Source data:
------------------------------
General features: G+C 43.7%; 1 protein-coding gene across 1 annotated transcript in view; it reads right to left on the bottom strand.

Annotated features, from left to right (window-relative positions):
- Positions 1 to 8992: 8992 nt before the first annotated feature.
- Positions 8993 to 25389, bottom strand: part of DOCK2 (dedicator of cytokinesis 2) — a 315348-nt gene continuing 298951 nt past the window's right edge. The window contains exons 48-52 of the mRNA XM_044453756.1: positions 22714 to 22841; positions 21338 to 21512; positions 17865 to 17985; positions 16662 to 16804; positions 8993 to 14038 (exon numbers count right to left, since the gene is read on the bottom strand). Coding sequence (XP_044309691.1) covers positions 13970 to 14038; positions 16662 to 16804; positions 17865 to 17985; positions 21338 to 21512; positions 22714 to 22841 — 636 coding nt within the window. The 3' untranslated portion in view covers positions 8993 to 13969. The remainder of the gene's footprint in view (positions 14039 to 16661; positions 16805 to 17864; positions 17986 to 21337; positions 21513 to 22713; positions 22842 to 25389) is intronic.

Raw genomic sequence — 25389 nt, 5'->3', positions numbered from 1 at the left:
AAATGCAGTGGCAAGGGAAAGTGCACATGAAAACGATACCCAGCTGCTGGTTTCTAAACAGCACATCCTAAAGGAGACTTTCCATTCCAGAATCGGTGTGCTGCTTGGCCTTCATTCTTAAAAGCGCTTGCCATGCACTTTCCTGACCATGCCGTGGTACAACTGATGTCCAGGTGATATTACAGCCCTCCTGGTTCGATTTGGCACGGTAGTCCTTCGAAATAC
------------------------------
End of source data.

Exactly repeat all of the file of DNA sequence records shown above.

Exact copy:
General features: G+C 43.7%; 1 protein-coding gene across 1 annotated transcript in view; it reads right to left on the bottom strand.

Annotated features, from left to right (window-relative positions):
- Positions 1 to 8992: 8992 nt before the first annotated feature.
- Positions 8993 to 25389, bottom strand: part of DOCK2 (dedicator of cytokinesis 2) — a 315348-nt gene continuing 298951 nt past the window's right edge. The window contains exons 48-52 of the mRNA XM_044453756.1: positions 22714 to 22841; positions 21338 to 21512; positions 17865 to 17985; positions 16662 to 16804; positions 8993 to 14038 (exon numbers count right to left, since the gene is read on the bottom strand). Coding sequence (XP_044309691.1) covers positions 13970 to 14038; positions 16662 to 16804; positions 17865 to 17985; positions 21338 to 21512; positions 22714 to 22841 — 636 coding nt within the window. The 3' untranslated portion in view covers positions 8993 to 13969. The remainder of the gene's footprint in view (positions 14039 to 16661; positions 16805 to 17864; positions 17986 to 21337; positions 21513 to 22713; positions 22842 to 25389) is intronic.

Raw genomic sequence — 25389 nt, 5'->3', positions numbered from 1 at the left:
AAATGCAGTGGCAAGGGAAAGTGCACATGAAAACGATACCCAGCTGCTGGTTTCTAAACAGCACATCCTAAAGGAGACTTTCCATTCCAGAATCGGTGTGCTGCTTGGCCTTCATTCTTAAAAGCGCTTGCCATGCACTTTCCTGACCATGCCGTGGTACAACTGATGTCCAGGTGATATTACAGCCCTCCTGGTTCGATTTGGCACGGTAGTCCTTCGAAATAC